One of the cornerstone works of classic sci-fi literature may be coming to the screen at last.
Deadline reports that Apple has picked up a TV series based on Isaac Asimov’s Foundation trilogy, to be produced by Skydance Television with David S. Goyer (the Dark Knight trilogy) and Josh Friedman (Terminator: The Sarah Connor Chronicles) on board as showrunners. Skydance grabbed the rights to the project last year from the Asimov estate and put Goyer and Friedman to work adapting Foundation, Foundation and Empire, and Second Foundation, the three core novels in the canon (Asimov wrote another four — two sequels and two prequels — decades after the first three).
The books, which were first published as short stories between 1942 and 1950 before being organized into three volumes, revolve around a mathematician named Hari Seldon, who creates a new science called psychohistory which predicts the imminent collapse of the Galactic Empire that rules over humanity throughout the Milky Way.
Seldon calculates that the collapse will lead to a 30,000-year galactic Dark Ages, so he sets up a community of engineers, artisans, and thinkers in a remote corner of the galaxy — a "foundation" that will end humanity's suffering after just 1,000 years and restore civilization.
Cerebral, mind-bending, and highly influential, the Foundation books have never been considered cinematic. But that has not stopped Hollywood from trying to crack them for years, with Fox, Warner Bros., and Sony all putting the property into development as a film project at different stages. The last iteration, under the guidance of Roland Emmerich (Independence Day), morphed into a TV project that Emmerich and Jonathan Nolan (Westworld) toiled on for HBO — again, with no results.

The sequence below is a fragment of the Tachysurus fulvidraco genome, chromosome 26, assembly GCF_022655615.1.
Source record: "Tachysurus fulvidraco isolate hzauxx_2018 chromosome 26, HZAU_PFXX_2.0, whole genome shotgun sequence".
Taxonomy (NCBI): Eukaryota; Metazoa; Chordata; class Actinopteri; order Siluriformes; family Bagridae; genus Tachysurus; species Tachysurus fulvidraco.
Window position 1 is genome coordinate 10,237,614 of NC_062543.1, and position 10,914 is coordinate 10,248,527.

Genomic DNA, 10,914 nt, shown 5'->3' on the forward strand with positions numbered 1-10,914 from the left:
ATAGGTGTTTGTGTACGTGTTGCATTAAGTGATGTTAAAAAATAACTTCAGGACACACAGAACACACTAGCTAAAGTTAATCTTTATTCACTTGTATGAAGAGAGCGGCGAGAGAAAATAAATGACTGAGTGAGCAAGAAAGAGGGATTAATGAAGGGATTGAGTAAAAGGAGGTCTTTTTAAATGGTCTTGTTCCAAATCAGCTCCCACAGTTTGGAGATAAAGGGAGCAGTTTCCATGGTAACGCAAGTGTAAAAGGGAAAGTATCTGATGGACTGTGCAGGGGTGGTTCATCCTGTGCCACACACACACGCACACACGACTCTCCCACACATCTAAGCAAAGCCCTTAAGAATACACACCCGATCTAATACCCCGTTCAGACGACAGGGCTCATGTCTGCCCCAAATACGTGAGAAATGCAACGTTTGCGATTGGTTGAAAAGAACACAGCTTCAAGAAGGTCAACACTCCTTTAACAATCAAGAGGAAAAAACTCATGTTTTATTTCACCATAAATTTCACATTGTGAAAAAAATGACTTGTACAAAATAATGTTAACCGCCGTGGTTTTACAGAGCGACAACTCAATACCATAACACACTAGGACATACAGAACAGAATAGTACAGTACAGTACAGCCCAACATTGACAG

Apple's streaming TV service is hungry to get into the same business as other outlets like HBO (Game of Thrones), Hulu (The Handmaid's Tale), Amazon (The Lord of the Rings), and AMC (The Terror) that are adapting major sci-fi, horror, and fantasy works to the screen, so Foundation certainly makes sense from that perspective. (The tech titan is also rebooting Amazing Stories and is also developing a sci-fi series with Ronald D. Moore and a "world-building drama" called See.)
Will this attempt at Foundation finally be the one that makes it work for the screen? Perhaps not even Hari Seldon himself can predict that.